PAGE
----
So if you do not want to be in business, then you do not need a license. So do you want to be in business?

gwynnsh
11-20-2009, 11:43 AM
Thanks Mark. Any advice on estimating residential jobs?

MarkintheGarden
11-22-2009, 12:45 PM
Hey Gwynnsh,
The way to calculate your bids is to start by calculating an hourly rate. Then you simply calculate how long it will take you to complete the work and estimate it accordingly.

There are lots of threads on these topics and probably countless variations on the formula. Check out the thread "In need of some help". Here someone posted a video that explains a method to calculate your hourly rate.

When it comes to estimates, it helps to remember that we are providing the client with an estimate and that the final price may be a little higher or lower.
Because clients often want a solid figure, and because I have a solid client base, I try to stay at the high side of my estimates.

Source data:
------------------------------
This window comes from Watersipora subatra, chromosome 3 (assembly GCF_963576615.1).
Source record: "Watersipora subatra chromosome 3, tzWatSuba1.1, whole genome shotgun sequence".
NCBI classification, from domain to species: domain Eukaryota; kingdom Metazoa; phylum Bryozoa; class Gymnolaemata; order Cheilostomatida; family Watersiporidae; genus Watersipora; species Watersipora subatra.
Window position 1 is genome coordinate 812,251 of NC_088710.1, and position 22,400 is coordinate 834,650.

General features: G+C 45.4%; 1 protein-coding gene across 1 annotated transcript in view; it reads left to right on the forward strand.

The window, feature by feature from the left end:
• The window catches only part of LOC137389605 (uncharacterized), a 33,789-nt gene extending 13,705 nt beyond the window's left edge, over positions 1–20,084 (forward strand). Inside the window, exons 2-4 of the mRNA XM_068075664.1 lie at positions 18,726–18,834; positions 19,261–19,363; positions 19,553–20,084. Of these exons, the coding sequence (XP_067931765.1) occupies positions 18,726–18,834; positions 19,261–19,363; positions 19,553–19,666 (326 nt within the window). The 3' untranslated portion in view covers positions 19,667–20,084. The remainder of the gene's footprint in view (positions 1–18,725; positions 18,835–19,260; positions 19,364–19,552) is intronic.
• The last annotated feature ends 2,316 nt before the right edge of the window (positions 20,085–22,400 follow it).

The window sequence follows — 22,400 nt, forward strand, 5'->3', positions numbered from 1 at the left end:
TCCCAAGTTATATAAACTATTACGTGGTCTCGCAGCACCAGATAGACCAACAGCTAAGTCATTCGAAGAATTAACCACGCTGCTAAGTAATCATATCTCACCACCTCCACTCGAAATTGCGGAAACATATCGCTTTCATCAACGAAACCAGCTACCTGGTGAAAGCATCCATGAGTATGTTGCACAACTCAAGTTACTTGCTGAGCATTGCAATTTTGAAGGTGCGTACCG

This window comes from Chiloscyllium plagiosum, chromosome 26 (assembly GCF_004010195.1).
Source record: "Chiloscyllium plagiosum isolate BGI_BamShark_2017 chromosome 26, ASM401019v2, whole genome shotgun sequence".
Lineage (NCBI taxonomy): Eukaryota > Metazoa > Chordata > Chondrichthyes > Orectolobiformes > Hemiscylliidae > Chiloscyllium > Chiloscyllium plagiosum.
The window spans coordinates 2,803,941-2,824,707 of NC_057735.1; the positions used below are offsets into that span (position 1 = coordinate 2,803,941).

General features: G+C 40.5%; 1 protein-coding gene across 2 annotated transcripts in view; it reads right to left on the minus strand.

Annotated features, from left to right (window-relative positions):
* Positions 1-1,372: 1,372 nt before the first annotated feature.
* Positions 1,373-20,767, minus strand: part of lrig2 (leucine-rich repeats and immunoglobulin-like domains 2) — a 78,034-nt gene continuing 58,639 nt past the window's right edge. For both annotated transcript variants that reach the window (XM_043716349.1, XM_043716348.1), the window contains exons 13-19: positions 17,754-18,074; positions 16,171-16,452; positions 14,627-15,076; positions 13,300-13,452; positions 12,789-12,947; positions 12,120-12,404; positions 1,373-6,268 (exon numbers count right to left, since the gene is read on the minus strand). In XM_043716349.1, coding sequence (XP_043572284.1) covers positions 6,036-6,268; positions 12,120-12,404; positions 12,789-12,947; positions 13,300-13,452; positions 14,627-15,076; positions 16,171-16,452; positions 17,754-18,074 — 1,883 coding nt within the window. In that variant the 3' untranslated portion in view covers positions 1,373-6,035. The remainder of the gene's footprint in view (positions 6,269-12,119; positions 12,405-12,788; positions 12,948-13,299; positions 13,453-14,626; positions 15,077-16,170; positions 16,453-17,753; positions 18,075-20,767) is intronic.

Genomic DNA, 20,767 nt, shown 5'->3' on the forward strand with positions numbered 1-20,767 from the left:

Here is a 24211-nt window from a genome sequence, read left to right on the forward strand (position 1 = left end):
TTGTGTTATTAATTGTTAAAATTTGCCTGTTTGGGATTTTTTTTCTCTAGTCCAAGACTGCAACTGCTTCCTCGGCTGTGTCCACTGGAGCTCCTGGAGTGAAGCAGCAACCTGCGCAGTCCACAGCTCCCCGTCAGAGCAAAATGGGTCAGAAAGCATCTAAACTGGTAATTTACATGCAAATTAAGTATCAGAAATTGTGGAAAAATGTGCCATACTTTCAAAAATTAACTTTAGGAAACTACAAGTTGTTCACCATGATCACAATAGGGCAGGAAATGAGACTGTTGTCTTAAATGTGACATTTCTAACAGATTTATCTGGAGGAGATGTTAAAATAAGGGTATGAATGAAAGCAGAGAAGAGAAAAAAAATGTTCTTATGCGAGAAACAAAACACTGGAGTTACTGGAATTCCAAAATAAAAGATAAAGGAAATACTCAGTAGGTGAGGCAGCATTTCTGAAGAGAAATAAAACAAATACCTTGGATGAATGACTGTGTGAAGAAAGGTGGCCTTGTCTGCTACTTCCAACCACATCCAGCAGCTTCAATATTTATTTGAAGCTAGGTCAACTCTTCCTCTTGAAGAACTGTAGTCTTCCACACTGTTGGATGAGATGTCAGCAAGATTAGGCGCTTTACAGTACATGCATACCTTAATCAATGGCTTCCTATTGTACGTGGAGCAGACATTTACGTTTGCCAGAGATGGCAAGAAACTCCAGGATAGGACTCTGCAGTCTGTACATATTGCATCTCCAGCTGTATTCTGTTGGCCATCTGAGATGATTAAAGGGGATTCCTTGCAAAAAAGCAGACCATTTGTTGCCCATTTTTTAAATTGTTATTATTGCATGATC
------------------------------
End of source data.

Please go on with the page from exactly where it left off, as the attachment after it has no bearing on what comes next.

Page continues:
So it really does depend on many factors. It has taken me a long time to learn how to calculate my hourly rate and estimate jobs. So the best advice is to keep track of all the work that you do and time everything, keep time records for all your travel time and work time. Eventually you will be able to look at a job and know how long it will take.

PestPro
11-22-2009, 02:39 PM
I would suggest that you use fliers or doorhangers and cover the areas that you want to work in. There is nothing better than getting customers in groups on the same block or area. Create a flier that has a certain image or personality, set yourself apart from the other guys, and do not use a generic flier that looks like what the contractor scam artists would use.

Do not offer low prices, as it is better to mow ten lawns for good money than to mow twenty lawns for cheap.

As you start to get customers, let them decide how to pay, either each service, monthly, etc. Later down the road you can work out the system that works best for you and your customers.